House In Middle of Street: Why?

The Geography of Madness: Penis Thieves, Voodoo Death, and the Search for the Meaning of the World’s Strangest Syndromes By Frank Bures. Melville House, 2016. 9781612193724.

In multiple regions of the world, there is a medical syndrome in which men, and sometimes even large groups of men, go into a panic because they believe their penises are disappearing either by shrinking or being pulled inside their bodies. As traumatic as that would be on its own, in some places it’s understood that if the penis disappears fully, the victim will die. People blamed for causing the disappearance by magical means are assaulted and sometimes killed. When the stories appear in the news, they’re reported as regional oddities or some strange resurgence of primitive beliefs. Bures takes it much more seriously. He went on a multi-continent search to interview people who had suffered this malady and the doctors who had treated them. As he tells the story of his journey, he shares his extensive research into medical problems that are limited to certain cultures or countries.

While the doctors he interviewed about penis theft often blamed the syndrome on lack of education and superstition, Bures found research on similar culturally influenced medical problems for almost every country. High levels of education and a scientific viewpoint didn’t seem to prevent them. There is a heart problem that is only diagnosed in Germany, a liver problem that is only diagnosed in France, and a foot problem that only occurs in England. There are conditions that only occur in some places: anorexia is only diagnosed in cultures that value thinness. Syndromes can spread through cultural contact, like the high rates of lower back pain that spread from West Germany to East Germany after reunification. Others rise and fall over time with no change in their supposed physical cause, like carpal tunnel syndrome. These are cultural syndromes: every society has a culture and every culture has its syndromes.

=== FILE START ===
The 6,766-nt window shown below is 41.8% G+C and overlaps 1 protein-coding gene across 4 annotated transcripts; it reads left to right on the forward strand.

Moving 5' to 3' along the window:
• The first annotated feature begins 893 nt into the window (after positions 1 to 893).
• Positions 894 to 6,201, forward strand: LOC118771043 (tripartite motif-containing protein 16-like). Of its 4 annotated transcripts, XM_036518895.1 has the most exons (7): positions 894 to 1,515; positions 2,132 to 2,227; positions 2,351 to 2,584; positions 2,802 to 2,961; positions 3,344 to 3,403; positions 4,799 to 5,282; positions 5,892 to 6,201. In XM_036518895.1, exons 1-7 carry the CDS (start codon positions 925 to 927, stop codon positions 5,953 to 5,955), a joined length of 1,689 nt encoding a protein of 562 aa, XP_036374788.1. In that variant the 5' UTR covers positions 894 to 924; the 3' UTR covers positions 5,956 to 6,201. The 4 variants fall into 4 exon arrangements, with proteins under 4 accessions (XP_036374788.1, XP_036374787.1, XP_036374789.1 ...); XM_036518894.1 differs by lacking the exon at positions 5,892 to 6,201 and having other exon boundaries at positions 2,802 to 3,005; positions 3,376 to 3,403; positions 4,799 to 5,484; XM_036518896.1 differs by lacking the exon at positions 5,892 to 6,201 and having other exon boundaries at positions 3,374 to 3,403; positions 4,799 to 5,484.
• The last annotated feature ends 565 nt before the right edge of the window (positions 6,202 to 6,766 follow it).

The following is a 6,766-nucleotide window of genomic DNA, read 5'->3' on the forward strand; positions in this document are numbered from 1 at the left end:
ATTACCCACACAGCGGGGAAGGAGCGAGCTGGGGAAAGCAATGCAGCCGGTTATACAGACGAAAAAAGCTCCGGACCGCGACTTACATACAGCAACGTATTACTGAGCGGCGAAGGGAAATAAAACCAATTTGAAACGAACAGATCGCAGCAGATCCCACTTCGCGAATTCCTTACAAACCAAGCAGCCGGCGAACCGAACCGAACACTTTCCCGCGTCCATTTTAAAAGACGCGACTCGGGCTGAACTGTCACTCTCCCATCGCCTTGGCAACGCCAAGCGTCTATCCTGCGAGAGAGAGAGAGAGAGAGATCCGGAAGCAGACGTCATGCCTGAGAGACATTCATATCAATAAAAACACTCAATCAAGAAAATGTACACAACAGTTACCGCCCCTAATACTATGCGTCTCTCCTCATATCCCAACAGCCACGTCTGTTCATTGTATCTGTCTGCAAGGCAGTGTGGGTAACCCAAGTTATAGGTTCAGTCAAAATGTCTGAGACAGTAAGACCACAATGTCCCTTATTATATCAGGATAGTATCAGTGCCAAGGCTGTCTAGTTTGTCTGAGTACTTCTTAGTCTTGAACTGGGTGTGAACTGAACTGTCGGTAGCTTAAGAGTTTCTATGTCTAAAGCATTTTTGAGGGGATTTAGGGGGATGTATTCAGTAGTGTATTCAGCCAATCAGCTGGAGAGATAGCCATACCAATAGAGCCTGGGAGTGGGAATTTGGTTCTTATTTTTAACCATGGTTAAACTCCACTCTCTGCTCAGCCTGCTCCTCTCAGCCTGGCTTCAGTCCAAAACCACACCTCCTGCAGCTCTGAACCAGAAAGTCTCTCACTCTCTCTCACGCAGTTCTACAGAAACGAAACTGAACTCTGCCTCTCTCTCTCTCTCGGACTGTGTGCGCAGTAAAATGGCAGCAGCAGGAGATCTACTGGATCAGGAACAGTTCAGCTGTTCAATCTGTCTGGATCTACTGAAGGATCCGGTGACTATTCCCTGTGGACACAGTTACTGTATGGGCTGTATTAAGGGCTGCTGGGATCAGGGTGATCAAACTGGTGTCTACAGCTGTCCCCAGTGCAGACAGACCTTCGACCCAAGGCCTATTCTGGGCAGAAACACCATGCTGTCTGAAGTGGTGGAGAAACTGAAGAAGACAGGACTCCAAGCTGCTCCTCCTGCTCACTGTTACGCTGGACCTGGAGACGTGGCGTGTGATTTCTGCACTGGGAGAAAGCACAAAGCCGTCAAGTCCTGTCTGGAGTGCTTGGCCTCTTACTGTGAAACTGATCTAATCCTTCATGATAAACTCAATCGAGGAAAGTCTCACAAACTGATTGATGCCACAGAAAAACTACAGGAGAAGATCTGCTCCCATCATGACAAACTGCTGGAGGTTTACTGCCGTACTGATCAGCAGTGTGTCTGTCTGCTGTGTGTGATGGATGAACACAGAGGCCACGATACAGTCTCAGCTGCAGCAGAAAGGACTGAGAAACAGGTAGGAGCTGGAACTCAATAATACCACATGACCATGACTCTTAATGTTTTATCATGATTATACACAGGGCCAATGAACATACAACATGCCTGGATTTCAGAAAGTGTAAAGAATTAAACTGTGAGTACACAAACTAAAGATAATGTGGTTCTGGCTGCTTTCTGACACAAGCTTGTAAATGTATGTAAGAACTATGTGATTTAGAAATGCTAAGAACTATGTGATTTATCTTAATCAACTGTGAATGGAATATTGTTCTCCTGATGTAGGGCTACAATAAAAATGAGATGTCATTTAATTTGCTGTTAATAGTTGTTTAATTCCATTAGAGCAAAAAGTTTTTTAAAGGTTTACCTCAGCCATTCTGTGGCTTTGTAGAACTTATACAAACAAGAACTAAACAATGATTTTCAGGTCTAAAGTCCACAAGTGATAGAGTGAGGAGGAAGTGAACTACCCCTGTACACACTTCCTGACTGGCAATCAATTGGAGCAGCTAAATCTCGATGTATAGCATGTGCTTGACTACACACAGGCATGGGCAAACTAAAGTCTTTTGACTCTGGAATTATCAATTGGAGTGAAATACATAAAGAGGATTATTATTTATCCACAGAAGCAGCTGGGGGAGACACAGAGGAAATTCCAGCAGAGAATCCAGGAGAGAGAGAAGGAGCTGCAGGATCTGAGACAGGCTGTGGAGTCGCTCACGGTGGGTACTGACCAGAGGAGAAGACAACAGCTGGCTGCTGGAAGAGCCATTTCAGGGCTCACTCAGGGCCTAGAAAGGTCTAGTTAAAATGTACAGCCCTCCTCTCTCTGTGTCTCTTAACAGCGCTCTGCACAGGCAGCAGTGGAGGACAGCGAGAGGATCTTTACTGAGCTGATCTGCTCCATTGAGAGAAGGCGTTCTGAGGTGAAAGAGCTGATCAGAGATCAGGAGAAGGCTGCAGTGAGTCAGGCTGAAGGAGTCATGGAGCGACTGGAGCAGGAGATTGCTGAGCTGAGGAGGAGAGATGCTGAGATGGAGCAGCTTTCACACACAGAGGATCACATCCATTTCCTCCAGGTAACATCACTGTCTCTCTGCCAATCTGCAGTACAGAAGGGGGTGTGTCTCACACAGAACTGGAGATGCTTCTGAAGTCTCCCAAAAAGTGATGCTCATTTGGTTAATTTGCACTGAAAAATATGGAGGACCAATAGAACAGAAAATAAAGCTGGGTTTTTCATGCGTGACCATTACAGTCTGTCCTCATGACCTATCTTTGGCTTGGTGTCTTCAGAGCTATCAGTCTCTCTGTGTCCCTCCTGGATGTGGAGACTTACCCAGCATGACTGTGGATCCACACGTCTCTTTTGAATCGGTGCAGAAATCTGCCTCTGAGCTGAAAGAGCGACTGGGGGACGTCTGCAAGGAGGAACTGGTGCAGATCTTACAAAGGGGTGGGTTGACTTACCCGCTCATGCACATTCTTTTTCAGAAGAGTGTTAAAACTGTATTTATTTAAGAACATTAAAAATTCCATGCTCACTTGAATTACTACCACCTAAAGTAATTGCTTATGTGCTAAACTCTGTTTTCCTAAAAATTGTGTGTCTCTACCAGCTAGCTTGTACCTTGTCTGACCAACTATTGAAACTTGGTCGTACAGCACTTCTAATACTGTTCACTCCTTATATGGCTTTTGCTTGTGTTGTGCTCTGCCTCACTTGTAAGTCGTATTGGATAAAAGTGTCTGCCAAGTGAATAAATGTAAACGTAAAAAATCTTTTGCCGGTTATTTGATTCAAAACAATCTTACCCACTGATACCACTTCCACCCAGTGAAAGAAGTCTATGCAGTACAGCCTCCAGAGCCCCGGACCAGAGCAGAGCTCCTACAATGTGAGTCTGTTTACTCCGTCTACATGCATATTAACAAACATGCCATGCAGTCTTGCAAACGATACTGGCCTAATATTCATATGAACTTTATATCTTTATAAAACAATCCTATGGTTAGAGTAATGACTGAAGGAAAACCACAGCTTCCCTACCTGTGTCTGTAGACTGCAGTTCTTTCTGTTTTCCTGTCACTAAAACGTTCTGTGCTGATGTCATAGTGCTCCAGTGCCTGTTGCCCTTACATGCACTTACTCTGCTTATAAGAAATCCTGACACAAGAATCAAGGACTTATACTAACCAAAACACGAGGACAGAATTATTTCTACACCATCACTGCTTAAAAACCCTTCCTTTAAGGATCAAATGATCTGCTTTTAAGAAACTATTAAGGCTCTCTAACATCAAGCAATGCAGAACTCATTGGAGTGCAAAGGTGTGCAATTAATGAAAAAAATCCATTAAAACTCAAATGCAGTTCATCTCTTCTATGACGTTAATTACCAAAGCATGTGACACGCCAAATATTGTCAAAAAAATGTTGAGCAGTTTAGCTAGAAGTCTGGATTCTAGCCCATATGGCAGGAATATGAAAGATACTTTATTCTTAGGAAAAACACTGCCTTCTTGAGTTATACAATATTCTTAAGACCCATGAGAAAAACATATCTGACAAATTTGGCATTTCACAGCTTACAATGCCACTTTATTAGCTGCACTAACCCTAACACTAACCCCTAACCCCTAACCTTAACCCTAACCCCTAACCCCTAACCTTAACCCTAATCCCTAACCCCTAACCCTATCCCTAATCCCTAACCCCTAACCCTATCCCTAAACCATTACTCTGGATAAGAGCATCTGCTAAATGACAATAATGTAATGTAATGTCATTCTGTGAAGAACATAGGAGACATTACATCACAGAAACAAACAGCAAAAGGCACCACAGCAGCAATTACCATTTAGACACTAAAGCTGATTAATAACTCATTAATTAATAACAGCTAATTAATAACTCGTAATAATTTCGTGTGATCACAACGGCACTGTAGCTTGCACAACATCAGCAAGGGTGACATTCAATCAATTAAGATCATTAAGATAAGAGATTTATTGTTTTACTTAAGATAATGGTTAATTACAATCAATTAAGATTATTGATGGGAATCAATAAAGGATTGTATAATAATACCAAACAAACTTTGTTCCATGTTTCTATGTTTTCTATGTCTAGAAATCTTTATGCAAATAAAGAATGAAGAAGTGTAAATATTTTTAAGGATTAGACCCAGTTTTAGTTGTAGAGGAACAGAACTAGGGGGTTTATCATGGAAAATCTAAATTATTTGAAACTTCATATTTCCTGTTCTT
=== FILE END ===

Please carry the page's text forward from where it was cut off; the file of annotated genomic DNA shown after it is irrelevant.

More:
Bures makes it clear that no one is faking or making it up: people who have these illnesses really do suffer, but the biomechanical model of illness can’t fully explain what is happening and why. Your medical diagnosis shouldn’t change when you cross a border, but it happens: Lynn Payer, an editor and medical correspondent for The New York Times got wildly different advice from her doctors when she moved to France. In her book Medicine and Culture (quoted by Bures on p. 85) she wrote that “all one must do to acquire a disease is to enter a country where that disease is recognized — leaving the country will either cure the malady, or turn it into something else.” Incidence rates of some illnesses increase based on how long an immigrant group has been in their new home: exposure to a new culture becomes a risk factor for disease.

Bures’ research is fascinating (don’t miss the chapter endnotes, they contain astonishing stories as well), and he writes in a sympathetic and engaging voice. He’s investigating the cultural sea each of us exists in and can’t recognize. Culture isn’t just native dress and food, it’s how we understand and experience reality.

When You’re Too Cheap to Get Zagat’s From the Library

Not One Shrine: Two Food Writers Devour Tokyo by Becky Selengut and Matthew Amster-Burton, illustrated by Denise Sakaki. CreateSpace, 2016. 9781532858604.

notoneshrineTwo funny, food-obsessed friends plan a week in Tokyo. They won’t visit any museums, historical landmarks, or shrines. They are going there to eat.

Becky and Matthew munch on┬áhand-pulled candy and freshly killed eel, visit a robot restaurant, and drink booze served with massive, hand-carved ice spheres. It’s more of a travelogue than a guidebook, but they do provide an online list of everywhere they ate, with tips on vocabulary and getting around in an appendix.

I loved their back-and-forth banter as they alternated stories of where they went. I laughed out loud at their observations more than once.* This is a fun book even if you don’t plan to visit Japan, but totally necessary if you do: you’ve got to eat, so it might as well be amazing.

*Matthew: “The only time I ever use an umbrella is in Japan, because Seattleites consider unfurling an umbrella the equivalent of raising a flag that says BOO HOO I’M MELTING.”